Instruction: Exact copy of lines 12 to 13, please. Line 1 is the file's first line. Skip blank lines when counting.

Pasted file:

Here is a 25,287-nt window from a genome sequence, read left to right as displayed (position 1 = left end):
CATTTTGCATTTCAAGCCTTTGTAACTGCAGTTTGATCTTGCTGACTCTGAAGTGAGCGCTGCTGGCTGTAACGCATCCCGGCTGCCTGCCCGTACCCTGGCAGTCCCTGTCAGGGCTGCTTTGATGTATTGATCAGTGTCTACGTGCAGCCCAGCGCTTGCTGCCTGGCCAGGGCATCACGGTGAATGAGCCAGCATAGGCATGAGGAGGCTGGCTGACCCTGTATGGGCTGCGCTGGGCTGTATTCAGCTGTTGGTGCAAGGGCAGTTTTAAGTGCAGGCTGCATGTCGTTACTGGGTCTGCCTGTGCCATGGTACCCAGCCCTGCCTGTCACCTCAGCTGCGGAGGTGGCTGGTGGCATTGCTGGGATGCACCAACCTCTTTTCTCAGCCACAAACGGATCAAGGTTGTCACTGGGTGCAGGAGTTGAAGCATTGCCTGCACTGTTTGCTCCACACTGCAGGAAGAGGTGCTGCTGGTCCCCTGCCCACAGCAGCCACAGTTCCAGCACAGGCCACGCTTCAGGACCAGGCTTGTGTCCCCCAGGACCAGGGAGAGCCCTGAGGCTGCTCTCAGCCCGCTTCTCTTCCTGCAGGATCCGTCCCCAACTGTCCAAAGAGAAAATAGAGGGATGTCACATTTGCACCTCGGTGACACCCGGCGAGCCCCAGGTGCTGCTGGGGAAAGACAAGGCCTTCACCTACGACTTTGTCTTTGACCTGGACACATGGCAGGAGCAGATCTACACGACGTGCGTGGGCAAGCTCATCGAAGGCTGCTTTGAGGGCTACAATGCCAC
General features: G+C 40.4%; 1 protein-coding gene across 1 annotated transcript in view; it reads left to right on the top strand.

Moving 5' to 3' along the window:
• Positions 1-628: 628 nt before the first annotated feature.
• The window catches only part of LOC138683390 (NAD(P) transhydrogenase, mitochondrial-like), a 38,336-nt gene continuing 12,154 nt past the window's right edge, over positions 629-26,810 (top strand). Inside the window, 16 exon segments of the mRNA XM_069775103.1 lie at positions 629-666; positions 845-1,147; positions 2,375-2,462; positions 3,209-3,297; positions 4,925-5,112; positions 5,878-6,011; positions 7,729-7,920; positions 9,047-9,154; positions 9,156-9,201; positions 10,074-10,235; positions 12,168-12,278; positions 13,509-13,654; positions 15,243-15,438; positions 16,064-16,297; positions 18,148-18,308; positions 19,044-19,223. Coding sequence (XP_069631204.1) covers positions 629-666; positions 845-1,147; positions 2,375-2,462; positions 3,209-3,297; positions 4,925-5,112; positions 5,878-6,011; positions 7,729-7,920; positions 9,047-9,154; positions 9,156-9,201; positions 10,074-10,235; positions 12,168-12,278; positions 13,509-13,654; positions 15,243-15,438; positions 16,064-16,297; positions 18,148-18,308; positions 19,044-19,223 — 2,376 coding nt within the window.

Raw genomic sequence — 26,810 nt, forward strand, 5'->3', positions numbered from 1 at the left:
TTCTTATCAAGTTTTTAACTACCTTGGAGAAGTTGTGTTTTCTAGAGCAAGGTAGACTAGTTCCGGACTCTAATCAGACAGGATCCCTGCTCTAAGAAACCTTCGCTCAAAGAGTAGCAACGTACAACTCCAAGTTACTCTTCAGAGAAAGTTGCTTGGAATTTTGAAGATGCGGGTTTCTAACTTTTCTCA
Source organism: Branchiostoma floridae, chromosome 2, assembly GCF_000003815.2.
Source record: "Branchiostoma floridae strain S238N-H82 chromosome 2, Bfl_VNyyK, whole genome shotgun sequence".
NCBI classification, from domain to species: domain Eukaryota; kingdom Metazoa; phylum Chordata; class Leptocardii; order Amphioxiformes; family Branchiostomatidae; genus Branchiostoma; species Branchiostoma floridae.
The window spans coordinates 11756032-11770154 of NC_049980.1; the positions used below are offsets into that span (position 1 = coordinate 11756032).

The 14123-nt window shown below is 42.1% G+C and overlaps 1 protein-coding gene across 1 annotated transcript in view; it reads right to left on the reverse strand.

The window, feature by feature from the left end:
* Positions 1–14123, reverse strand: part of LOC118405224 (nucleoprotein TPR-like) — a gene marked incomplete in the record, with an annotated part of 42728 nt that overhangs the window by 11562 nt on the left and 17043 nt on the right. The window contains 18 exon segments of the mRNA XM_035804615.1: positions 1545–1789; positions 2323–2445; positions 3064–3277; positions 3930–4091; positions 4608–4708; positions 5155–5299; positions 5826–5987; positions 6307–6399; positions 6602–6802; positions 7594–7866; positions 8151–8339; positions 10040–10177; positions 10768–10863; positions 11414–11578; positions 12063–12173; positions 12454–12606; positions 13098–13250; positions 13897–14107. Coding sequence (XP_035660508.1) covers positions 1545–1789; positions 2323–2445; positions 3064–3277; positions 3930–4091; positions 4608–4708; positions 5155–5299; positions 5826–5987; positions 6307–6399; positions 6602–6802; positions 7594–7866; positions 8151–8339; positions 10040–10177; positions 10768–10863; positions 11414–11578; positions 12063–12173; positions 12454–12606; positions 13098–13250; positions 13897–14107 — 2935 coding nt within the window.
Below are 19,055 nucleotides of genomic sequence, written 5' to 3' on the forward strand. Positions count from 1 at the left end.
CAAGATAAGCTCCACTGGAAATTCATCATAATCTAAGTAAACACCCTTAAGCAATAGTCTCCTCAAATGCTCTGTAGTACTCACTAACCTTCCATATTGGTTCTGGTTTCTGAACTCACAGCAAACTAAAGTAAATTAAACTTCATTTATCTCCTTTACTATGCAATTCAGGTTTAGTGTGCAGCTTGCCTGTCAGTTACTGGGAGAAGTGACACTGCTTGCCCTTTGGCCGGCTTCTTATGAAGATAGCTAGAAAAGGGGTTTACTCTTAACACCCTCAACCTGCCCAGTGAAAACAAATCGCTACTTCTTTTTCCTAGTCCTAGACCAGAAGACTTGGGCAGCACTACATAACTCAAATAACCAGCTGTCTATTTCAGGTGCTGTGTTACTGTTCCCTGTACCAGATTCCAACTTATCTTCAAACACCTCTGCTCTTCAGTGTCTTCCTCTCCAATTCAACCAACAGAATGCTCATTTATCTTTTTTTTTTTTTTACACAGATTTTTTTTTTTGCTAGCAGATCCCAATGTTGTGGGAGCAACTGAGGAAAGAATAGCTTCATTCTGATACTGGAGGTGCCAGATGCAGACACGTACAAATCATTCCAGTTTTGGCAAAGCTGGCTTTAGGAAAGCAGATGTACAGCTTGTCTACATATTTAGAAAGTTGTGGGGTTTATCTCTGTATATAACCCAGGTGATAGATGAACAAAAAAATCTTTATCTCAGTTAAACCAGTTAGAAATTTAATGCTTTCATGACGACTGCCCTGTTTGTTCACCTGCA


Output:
The window spans coordinates 11756032-11770154 of NC_049980.1; the positions used below are offsets into that span (position 1 = coordinate 11756032).

The 14123-nt window shown below is 42.1% G+C and overlaps 1 protein-coding gene across 1 annotated transcript in view; it reads right to left on the reverse strand.